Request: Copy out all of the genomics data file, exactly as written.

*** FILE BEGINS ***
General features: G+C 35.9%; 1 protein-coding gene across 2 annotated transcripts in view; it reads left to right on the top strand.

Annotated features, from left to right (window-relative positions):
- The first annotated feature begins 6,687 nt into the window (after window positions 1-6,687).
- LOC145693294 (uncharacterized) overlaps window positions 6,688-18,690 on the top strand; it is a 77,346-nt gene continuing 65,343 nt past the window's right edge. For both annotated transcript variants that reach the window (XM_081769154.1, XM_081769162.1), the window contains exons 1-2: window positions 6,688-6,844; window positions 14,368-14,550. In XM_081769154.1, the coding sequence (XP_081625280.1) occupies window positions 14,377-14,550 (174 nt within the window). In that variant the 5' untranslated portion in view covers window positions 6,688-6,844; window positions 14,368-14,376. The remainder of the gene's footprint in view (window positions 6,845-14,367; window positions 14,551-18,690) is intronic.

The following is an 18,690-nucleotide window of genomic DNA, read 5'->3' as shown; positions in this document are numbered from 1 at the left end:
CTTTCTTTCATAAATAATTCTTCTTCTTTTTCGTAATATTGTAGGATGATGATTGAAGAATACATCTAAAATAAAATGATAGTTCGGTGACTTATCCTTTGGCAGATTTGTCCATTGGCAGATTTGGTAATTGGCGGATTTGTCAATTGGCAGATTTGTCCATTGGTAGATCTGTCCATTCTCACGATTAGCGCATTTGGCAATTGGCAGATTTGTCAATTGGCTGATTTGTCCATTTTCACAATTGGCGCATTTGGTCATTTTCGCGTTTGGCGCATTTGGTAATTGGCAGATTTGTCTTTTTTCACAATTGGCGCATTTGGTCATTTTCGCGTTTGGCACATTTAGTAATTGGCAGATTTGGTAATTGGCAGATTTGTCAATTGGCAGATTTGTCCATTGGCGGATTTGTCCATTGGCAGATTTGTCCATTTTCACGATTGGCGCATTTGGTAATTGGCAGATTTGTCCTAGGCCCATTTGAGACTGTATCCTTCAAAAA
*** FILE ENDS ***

General features: G+C 35.9%; 1 protein-coding gene across 2 annotated transcripts in view; it reads left to right on the top strand.

Annotated features, from left to right (window-relative positions):
- The first annotated feature begins 6,687 nt into the window (after window positions 1-6,687).
- LOC145693294 (uncharacterized) overlaps window positions 6,688-18,690 on the top strand; it is a 77,346-nt gene continuing 65,343 nt past the window's right edge. For both annotated transcript variants that reach the window (XM_081769154.1, XM_081769162.1), the window contains exons 1-2: window positions 6,688-6,844; window positions 14,368-14,550. In XM_081769154.1, the coding sequence (XP_081625280.1) occupies window positions 14,377-14,550 (174 nt within the window). In that variant the 5' untranslated portion in view covers window positions 6,688-6,844; window positions 14,368-14,376. The remainder of the gene's footprint in view (window positions 6,845-14,367; window positions 14,551-18,690) is intronic.

The following is an 18,690-nucleotide window of genomic DNA, read 5'->3' as shown; positions in this document are numbered from 1 at the left end:
CTTTCTTTCATAAATAATTCTTCTTCTTTTTCGTAATATTGTAGGATGATGATTGAAGAATACATCTAAAATAAAATGATAGTTCGGTGACTTATCCTTTGGCAGATTTGTCCATTGGCAGATTTGGTAATTGGCGGATTTGTCAATTGGCAGATTTGTCCATTGGTAGATCTGTCCATTCTCACGATTAGCGCATTTGGCAATTGGCAGATTTGTCAATTGGCTGATTTGTCCATTTTCACAATTGGCGCATTTGGTCATTTTCGCGTTTGGCGCATTTGGTAATTGGCAGATTTGTCTTTTTTCACAATTGGCGCATTTGGTCATTTTCGCGTTTGGCACATTTAGTAATTGGCAGATTTGGTAATTGGCAGATTTGTCAATTGGCAGATTTGTCCATTGGCGGATTTGTCCATTGGCAGATTTGTCCATTTTCACGATTGGCGCATTTGGTAATTGGCAGATTTGTCCTAGGCCCATTTGAGACTGTATCCTTCAAAAA